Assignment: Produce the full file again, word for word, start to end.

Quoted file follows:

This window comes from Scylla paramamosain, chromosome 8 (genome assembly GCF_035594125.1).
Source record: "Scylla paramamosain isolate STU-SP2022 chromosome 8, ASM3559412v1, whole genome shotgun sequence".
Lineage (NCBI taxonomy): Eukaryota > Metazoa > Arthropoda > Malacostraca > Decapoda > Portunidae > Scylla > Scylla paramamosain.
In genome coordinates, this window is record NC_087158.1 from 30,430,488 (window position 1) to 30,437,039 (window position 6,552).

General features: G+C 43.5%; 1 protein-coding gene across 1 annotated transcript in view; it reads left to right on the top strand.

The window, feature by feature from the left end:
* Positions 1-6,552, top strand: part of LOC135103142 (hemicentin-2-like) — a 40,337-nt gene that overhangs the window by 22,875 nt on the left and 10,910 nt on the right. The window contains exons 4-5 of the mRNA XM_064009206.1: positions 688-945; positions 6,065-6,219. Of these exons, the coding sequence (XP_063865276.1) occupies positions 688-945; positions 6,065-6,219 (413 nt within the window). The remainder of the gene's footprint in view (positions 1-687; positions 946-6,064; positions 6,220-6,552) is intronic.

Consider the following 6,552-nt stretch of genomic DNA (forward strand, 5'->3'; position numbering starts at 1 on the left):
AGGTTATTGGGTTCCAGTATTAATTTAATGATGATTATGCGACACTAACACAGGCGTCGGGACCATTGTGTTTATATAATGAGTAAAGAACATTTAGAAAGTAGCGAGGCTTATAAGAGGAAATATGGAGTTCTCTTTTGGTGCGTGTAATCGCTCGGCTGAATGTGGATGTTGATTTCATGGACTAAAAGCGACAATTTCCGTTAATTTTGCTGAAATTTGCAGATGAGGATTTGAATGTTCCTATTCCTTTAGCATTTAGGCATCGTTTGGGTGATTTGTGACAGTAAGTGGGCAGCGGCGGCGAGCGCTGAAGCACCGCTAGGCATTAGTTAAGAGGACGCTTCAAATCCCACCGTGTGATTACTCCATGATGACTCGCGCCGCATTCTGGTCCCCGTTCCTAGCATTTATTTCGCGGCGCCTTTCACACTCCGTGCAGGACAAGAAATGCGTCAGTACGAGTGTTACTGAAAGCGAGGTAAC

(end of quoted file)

This window comes from Scylla paramamosain, chromosome 8 (genome assembly GCF_035594125.1).
Source record: "Scylla paramamosain isolate STU-SP2022 chromosome 8, ASM3559412v1, whole genome shotgun sequence".
Lineage (NCBI taxonomy): Eukaryota > Metazoa > Arthropoda > Malacostraca > Decapoda > Portunidae > Scylla > Scylla paramamosain.
In genome coordinates, this window is record NC_087158.1 from 30,430,488 (window position 1) to 30,437,039 (window position 6,552).

General features: G+C 43.5%; 1 protein-coding gene across 1 annotated transcript in view; it reads left to right on the top strand.

The window, feature by feature from the left end:
* Positions 1-6,552, top strand: part of LOC135103142 (hemicentin-2-like) — a 40,337-nt gene that overhangs the window by 22,875 nt on the left and 10,910 nt on the right. The window contains exons 4-5 of the mRNA XM_064009206.1: positions 688-945; positions 6,065-6,219. Of these exons, the coding sequence (XP_063865276.1) occupies positions 688-945; positions 6,065-6,219 (413 nt within the window). The remainder of the gene's footprint in view (positions 1-687; positions 946-6,064; positions 6,220-6,552) is intronic.

Consider the following 6,552-nt stretch of genomic DNA (forward strand, 5'->3'; position numbering starts at 1 on the left):
AGGTTATTGGGTTCCAGTATTAATTTAATGATGATTATGCGACACTAACACAGGCGTCGGGACCATTGTGTTTATATAATGAGTAAAGAACATTTAGAAAGTAGCGAGGCTTATAAGAGGAAATATGGAGTTCTCTTTTGGTGCGTGTAATCGCTCGGCTGAATGTGGATGTTGATTTCATGGACTAAAAGCGACAATTTCCGTTAATTTTGCTGAAATTTGCAGATGAGGATTTGAATGTTCCTATTCCTTTAGCATTTAGGCATCGTTTGGGTGATTTGTGACAGTAAGTGGGCAGCGGCGGCGAGCGCTGAAGCACCGCTAGGCATTAGTTAAGAGGACGCTTCAAATCCCACCGTGTGATTACTCCATGATGACTCGCGCCGCATTCTGGTCCCCGTTCCTAGCATTTATTTCGCGGCGCCTTTCACACTCCGTGCAGGACAAGAAATGCGTCAGTACGAGTGTTACTGAAAGCGAGGTAAC